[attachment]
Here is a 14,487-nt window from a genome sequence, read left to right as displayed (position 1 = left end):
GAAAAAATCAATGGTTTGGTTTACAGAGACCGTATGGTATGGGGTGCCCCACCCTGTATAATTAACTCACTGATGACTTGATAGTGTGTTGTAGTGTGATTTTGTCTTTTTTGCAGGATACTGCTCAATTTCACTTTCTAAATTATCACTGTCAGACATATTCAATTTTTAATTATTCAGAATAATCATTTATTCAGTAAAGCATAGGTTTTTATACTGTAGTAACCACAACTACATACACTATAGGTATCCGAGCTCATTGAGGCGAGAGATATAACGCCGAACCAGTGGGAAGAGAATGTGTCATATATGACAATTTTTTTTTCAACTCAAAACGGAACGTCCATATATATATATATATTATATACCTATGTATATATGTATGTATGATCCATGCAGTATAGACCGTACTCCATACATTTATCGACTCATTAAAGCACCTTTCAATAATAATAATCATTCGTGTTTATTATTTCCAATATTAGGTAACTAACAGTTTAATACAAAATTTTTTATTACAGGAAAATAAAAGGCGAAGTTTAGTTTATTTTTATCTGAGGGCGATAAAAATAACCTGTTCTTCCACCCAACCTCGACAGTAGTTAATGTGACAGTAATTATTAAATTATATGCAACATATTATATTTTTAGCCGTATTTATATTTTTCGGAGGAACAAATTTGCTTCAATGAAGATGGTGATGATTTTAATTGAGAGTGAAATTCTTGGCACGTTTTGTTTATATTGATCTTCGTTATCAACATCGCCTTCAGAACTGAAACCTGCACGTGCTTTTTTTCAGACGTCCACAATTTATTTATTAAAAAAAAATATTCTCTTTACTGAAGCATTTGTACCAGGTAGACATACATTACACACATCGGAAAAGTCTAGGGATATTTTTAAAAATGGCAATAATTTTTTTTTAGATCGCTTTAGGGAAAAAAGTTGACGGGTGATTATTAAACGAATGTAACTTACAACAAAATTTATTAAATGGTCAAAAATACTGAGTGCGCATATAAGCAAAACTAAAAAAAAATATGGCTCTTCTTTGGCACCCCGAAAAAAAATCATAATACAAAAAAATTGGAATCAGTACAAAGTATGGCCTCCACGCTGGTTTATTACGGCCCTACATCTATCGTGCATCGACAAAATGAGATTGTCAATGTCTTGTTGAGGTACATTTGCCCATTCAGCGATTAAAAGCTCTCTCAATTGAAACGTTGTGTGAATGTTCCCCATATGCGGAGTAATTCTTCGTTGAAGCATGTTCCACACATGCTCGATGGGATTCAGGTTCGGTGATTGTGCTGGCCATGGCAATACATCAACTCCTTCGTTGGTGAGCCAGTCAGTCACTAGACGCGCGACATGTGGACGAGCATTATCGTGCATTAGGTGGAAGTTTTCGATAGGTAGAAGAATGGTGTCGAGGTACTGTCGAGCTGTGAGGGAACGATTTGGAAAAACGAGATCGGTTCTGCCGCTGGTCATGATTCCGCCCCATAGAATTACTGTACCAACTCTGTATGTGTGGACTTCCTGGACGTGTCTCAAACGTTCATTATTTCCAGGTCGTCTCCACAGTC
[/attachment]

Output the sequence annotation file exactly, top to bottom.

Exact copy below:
Here is a 14,487-nt window from a genome sequence, read left to right as displayed (position 1 = left end):
GAAAAAATCAATGGTTTGGTTTACAGAGACCGTATGGTATGGGGTGCCCCACCCTGTATAATTAACTCACTGATGACTTGATAGTGTGTTGTAGTGTGATTTTGTCTTTTTTGCAGGATACTGCTCAATTTCACTTTCTAAATTATCACTGTCAGACATATTCAATTTTTAATTATTCAGAATAATCATTTATTCAGTAAAGCATAGGTTTTTATACTGTAGTAACCACAACTACATACACTATAGGTATCCGAGCTCATTGAGGCGAGAGATATAACGCCGAACCAGTGGGAAGAGAATGTGTCATATATGACAATTTTTTTTTCAACTCAAAACGGAACGTCCATATATATATATATATTATATACCTATGTATATATGTATGTATGATCCATGCAGTATAGACCGTACTCCATACATTTATCGACTCATTAAAGCACCTTTCAATAATAATAATCATTCGTGTTTATTATTTCCAATATTAGGTAACTAACAGTTTAATACAAAATTTTTTATTACAGGAAAATAAAAGGCGAAGTTTAGTTTATTTTTATCTGAGGGCGATAAAAATAACCTGTTCTTCCACCCAACCTCGACAGTAGTTAATGTGACAGTAATTATTAAATTATATGCAACATATTATATTTTTAGCCGTATTTATATTTTTCGGAGGAACAAATTTGCTTCAATGAAGATGGTGATGATTTTAATTGAGAGTGAAATTCTTGGCACGTTTTGTTTATATTGATCTTCGTTATCAACATCGCCTTCAGAACTGAAACCTGCACGTGCTTTTTTTCAGACGTCCACAATTTATTTATTAAAAAAAAATATTCTCTTTACTGAAGCATTTGTACCAGGTAGACATACATTACACACATCGGAAAAGTCTAGGGATATTTTTAAAAATGGCAATAATTTTTTTTTAGATCGCTTTAGGGAAAAAAGTTGACGGGTGATTATTAAACGAATGTAACTTACAACAAAATTTATTAAATGGTCAAAAATACTGAGTGCGCATATAAGCAAAACTAAAAAAAAATATGGCTCTTCTTTGGCACCCCGAAAAAAAATCATAATACAAAAAAATTGGAATCAGTACAAAGTATGGCCTCCACGCTGGTTTATTACGGCCCTACATCTATCGTGCATCGACAAAATGAGATTGTCAATGTCTTGTTGAGGTACATTTGCCCATTCAGCGATTAAAAGCTCTCTCAATTGAAACGTTGTGTGAATGTTCCCCATATGCGGAGTAATTCTTCGTTGAAGCATGTTCCACACATGCTCGATGGGATTCAGGTTCGGTGATTGTGCTGGCCATGGCAATACATCAACTCCTTCGTTGGTGAGCCAGTCAGTCACTAGACGCGCGACATGTGGACGAGCATTATCGTGCATTAGGTGGAAGTTTTCGATAGGTAGAAGAATGGTGTCGAGGTACTGTCGAGCTGTGAGGGAACGATTTGGAAAAACGAGATCGGTTCTGCCGCTGGTCATGATTCCGCCCCATAGAATTACTGTACCAACTCTGTATGTGTGGACTTCCTGGACGTGTCTCAAACGTTCATTATTTCCAGGTCGTCTCCACAGTC